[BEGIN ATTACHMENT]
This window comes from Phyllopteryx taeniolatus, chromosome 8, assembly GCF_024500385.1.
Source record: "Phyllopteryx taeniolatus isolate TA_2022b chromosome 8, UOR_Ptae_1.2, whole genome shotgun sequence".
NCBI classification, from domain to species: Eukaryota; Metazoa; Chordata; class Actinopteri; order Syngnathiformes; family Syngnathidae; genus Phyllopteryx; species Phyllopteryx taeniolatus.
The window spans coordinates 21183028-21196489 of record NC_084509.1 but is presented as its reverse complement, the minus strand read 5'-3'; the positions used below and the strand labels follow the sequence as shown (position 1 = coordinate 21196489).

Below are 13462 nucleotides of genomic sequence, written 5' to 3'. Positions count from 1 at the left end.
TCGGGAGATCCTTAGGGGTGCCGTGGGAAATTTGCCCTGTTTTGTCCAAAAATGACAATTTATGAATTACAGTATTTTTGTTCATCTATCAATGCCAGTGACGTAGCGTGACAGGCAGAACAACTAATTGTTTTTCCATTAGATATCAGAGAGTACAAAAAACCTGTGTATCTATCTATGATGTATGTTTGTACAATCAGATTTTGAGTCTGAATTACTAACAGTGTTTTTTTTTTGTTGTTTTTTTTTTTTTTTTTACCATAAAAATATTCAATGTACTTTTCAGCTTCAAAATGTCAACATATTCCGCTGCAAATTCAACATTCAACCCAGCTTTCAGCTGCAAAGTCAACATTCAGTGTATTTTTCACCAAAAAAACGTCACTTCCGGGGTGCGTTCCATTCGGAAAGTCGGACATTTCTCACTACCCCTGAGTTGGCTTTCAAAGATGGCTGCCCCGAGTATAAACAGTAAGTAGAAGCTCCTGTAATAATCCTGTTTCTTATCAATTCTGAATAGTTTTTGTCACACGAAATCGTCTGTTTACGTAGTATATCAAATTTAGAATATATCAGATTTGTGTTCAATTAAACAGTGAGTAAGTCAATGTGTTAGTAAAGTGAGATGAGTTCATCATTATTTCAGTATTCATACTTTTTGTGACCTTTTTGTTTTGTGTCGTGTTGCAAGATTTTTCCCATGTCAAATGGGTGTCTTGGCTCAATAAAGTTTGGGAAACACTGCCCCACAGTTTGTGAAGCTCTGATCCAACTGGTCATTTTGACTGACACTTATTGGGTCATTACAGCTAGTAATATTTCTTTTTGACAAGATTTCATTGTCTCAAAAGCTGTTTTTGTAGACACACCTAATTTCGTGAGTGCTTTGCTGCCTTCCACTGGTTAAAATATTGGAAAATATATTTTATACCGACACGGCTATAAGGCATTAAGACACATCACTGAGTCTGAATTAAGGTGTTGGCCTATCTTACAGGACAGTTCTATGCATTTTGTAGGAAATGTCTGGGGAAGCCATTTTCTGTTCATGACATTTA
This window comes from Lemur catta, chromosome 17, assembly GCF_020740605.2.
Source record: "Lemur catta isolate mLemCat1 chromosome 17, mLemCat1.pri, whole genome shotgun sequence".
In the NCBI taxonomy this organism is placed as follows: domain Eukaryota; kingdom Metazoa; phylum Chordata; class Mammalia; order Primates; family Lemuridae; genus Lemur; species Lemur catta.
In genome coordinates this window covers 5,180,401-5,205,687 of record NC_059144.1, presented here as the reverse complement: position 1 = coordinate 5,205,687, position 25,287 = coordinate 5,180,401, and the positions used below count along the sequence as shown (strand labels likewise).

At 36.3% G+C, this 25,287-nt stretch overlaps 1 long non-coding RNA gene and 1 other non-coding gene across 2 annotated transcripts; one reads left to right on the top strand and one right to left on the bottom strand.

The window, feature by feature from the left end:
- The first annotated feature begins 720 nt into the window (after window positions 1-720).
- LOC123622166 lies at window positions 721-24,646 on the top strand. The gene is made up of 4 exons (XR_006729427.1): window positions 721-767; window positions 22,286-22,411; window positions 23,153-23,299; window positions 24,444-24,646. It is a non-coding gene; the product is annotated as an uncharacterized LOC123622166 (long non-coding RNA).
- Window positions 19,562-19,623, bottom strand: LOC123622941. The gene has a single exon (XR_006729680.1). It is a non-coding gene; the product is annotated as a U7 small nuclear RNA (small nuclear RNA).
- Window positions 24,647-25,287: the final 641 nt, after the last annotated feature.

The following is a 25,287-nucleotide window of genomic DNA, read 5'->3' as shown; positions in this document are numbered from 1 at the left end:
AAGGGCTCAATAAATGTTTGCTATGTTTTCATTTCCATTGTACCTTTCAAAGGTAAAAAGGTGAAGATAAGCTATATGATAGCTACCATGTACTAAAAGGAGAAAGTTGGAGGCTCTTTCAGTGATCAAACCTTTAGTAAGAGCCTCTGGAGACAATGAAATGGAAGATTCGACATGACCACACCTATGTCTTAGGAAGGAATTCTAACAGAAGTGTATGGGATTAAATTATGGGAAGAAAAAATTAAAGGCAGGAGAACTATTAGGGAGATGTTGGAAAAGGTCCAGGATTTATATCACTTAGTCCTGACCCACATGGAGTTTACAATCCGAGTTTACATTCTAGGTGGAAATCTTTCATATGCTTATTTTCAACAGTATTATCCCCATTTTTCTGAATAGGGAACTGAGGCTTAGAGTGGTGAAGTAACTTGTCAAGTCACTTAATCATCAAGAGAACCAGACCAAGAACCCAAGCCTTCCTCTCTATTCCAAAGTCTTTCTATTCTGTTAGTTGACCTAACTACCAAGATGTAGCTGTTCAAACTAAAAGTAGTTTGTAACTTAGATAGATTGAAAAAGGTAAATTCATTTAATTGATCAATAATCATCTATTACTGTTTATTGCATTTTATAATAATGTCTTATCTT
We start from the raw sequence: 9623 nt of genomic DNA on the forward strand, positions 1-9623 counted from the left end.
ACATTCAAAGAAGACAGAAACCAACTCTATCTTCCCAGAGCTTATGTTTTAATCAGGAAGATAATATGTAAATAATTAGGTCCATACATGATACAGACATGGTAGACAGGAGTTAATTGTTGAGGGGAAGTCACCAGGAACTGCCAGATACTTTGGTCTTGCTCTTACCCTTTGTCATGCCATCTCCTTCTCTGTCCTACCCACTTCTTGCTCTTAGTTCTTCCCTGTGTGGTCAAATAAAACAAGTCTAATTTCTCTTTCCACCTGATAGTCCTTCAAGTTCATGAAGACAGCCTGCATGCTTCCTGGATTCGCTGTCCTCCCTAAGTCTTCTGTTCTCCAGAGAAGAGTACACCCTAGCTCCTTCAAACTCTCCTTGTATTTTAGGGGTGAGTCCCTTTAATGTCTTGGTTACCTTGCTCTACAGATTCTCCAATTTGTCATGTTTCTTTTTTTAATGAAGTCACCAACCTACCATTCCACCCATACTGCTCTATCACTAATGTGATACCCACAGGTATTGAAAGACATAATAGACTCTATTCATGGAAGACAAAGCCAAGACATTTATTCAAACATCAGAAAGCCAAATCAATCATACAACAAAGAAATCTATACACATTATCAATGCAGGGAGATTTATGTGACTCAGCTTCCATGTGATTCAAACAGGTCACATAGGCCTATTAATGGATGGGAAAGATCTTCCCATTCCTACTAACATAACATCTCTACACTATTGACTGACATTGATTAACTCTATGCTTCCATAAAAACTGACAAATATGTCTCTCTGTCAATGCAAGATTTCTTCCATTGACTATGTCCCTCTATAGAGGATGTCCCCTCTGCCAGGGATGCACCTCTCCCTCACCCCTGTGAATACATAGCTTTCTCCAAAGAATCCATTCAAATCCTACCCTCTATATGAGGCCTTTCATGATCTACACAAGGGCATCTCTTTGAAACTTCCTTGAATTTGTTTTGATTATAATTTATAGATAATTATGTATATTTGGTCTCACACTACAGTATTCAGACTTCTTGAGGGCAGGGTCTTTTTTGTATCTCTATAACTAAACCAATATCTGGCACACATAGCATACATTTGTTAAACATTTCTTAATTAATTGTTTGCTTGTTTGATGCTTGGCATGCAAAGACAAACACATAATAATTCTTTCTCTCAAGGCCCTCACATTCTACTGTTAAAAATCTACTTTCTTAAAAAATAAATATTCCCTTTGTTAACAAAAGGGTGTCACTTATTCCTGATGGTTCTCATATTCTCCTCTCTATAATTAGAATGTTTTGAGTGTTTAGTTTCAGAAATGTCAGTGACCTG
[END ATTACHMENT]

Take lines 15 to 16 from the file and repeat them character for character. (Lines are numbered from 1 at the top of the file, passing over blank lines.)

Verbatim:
- Window positions 19,562-19,623, bottom strand: LOC123622941. The gene has a single exon (XR_006729680.1). It is a non-coding gene; the product is annotated as a U7 small nuclear RNA (small nuclear RNA).
- Window positions 24,647-25,287: the final 641 nt, after the last annotated feature.